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Why burnout happens in Information Security

Aug 21, 201810 mins
CareersData and Information SecurityIT Leadership

Burnout happens a lot in the information security field because we put the professionals responsible for it in positions where they are set up to fail. To fix this, we need to stop treating security as an option or hindrance, and let go of the “hero culture” approach that is lionized by business and tech culture.

frustrated computer user
Credit: Thinkstock

What are the signs that lead to employee burnout in Information Security? I’ve been a CISO for 10 years. I’ve worked in Information Security for 15. I’ve worked in tech a lot longer than that. I’ve seen more co-workers and peers burn out and leave the industry at all levels, from entry-level analyst to a number of my peers. This is an endemic issue, according to the article by Kelly Sheridan in Dark Reading: ”Burnout, Culture, Drive Security Talent Out The Door.”

This isn’t written for the CISOs or security people. It’s written for the CIOs and management that can help stem the tide of this major issue. Many of the issues my peers and I have observed that drive people to burnout aren’t technical in nature. They are communication and cultural issues. We’re going to discuss them below.

Giving excuses instead of spending time on security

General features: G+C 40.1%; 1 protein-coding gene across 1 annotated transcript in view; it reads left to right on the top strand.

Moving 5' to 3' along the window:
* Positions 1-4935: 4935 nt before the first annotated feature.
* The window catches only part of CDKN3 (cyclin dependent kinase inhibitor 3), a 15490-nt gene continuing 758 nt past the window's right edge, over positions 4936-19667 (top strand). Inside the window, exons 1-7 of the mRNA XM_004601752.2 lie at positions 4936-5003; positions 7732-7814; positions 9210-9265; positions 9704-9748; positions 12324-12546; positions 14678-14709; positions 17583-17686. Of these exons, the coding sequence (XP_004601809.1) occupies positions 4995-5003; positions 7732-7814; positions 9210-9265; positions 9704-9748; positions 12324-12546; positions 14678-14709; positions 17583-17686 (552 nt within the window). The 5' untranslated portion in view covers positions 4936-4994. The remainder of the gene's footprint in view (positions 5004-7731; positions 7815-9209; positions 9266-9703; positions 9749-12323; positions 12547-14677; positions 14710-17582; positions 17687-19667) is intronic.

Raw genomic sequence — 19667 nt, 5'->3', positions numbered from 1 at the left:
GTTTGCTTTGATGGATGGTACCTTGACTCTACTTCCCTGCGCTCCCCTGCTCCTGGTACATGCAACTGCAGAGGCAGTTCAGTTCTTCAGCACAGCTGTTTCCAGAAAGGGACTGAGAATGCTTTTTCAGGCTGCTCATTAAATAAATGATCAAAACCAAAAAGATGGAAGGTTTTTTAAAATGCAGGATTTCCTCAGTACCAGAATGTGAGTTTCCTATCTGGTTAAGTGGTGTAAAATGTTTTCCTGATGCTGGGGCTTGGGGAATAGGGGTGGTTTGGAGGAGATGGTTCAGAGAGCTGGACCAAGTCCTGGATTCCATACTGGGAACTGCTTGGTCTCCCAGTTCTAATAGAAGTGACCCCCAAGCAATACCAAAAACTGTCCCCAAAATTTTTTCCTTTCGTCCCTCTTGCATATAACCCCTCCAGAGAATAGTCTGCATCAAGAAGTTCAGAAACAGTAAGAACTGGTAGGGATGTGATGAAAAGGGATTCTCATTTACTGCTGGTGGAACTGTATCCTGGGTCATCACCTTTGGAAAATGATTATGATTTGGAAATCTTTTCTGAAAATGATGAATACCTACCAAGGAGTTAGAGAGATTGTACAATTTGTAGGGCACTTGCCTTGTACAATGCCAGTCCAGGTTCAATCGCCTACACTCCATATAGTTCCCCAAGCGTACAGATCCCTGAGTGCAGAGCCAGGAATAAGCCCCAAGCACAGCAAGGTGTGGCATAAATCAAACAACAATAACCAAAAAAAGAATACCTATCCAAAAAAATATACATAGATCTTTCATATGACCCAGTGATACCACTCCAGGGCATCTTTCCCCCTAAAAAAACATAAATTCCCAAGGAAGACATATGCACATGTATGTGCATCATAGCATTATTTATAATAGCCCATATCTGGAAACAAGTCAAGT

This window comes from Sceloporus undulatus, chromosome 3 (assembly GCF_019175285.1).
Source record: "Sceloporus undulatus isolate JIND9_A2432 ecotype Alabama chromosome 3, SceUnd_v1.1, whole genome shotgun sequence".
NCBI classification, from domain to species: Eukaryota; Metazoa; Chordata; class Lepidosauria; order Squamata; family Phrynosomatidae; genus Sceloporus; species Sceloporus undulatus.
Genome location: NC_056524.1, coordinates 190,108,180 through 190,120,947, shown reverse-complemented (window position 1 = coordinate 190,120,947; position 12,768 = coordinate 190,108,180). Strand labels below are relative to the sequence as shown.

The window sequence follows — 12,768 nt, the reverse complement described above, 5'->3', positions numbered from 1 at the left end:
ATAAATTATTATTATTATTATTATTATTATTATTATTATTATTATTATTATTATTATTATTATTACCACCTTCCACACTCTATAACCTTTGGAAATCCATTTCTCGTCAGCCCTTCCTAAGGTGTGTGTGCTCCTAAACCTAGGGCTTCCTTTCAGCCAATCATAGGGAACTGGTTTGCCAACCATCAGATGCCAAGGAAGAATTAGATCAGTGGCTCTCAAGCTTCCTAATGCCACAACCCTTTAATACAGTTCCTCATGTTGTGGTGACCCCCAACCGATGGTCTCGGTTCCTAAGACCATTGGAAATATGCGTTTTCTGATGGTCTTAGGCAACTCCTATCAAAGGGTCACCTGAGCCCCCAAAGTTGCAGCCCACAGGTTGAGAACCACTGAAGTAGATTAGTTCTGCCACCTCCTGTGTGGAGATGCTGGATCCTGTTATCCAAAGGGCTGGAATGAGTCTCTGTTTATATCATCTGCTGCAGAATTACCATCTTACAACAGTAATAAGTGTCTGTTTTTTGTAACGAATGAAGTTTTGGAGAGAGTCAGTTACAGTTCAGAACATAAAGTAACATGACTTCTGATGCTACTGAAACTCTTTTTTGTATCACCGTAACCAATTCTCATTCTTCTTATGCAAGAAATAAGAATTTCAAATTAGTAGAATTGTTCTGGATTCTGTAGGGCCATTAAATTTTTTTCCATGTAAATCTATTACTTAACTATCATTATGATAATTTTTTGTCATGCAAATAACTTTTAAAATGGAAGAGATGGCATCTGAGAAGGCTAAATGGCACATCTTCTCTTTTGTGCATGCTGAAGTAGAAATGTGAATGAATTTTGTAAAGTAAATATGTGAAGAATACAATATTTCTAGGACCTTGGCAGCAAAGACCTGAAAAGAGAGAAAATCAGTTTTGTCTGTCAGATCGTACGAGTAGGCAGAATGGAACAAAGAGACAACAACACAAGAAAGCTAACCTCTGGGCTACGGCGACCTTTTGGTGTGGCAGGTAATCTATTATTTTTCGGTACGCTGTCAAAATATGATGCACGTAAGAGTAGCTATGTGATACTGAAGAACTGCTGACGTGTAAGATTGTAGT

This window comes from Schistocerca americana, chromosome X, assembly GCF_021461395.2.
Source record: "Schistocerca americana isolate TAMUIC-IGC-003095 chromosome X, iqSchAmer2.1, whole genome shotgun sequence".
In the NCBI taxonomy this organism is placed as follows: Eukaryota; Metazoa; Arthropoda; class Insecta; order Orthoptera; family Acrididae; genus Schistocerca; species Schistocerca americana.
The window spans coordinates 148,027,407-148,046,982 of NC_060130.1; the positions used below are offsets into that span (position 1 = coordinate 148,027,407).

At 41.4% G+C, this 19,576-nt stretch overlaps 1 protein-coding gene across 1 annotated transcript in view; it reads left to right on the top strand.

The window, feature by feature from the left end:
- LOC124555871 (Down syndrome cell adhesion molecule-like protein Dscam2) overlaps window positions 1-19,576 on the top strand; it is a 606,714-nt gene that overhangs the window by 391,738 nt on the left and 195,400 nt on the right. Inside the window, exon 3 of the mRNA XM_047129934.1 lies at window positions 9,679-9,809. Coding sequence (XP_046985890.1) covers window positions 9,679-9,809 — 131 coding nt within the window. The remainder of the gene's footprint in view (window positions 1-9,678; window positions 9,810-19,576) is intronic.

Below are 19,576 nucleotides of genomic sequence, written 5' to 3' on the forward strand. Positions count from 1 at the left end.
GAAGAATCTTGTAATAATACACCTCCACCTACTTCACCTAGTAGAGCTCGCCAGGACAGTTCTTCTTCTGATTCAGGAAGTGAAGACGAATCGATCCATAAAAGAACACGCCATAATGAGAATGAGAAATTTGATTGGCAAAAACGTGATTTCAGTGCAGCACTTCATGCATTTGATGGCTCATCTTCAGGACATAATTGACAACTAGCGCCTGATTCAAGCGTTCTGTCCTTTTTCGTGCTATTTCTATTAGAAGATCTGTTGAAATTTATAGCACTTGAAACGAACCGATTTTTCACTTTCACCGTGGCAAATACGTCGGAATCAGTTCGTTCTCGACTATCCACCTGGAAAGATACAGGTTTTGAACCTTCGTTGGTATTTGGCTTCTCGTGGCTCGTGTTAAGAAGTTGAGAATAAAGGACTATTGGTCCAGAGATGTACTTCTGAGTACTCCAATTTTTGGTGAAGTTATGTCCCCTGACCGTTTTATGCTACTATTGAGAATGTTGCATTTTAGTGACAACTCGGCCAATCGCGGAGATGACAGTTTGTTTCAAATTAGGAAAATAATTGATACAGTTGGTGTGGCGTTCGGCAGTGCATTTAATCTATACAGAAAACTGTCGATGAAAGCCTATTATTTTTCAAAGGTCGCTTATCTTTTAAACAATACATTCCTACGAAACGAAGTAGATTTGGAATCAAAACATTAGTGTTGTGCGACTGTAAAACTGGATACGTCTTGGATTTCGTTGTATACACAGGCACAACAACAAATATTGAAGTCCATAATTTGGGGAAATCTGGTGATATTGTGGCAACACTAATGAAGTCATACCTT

When you have team members and managers that refuse to do anything to improve security, give excuses, and then openly solicit work from others, then you have a compound problem. This is two issues. The first is of not taking a risk-based approach to work and addressing open risks. The second is allowing managers to put their own priorities ahead of the mission of the organization. In both cases, if you allow this, you are opening yourself up for serious security issues, and you do not have control of your organization, despite what you think. You will also contribute to security people being disengaged.

Thinking security is going to do everything for you

Every large company has an internal audit team whose job it is to assist in discovering potential pitfalls. However, it’s not their job to address them. When Information Security conducts a risk assessment, the same rules apply. Just because they discover a risk doesn’t mean they now own it and have to fix it. Security is a team sport and needs to be treated like one. Organizations need to work together to address risks, not pawn it off on someone. If you are not addressing your risks and improving there, which is the goal of internal audit, you’re not improving elsewhere and you are stagnating.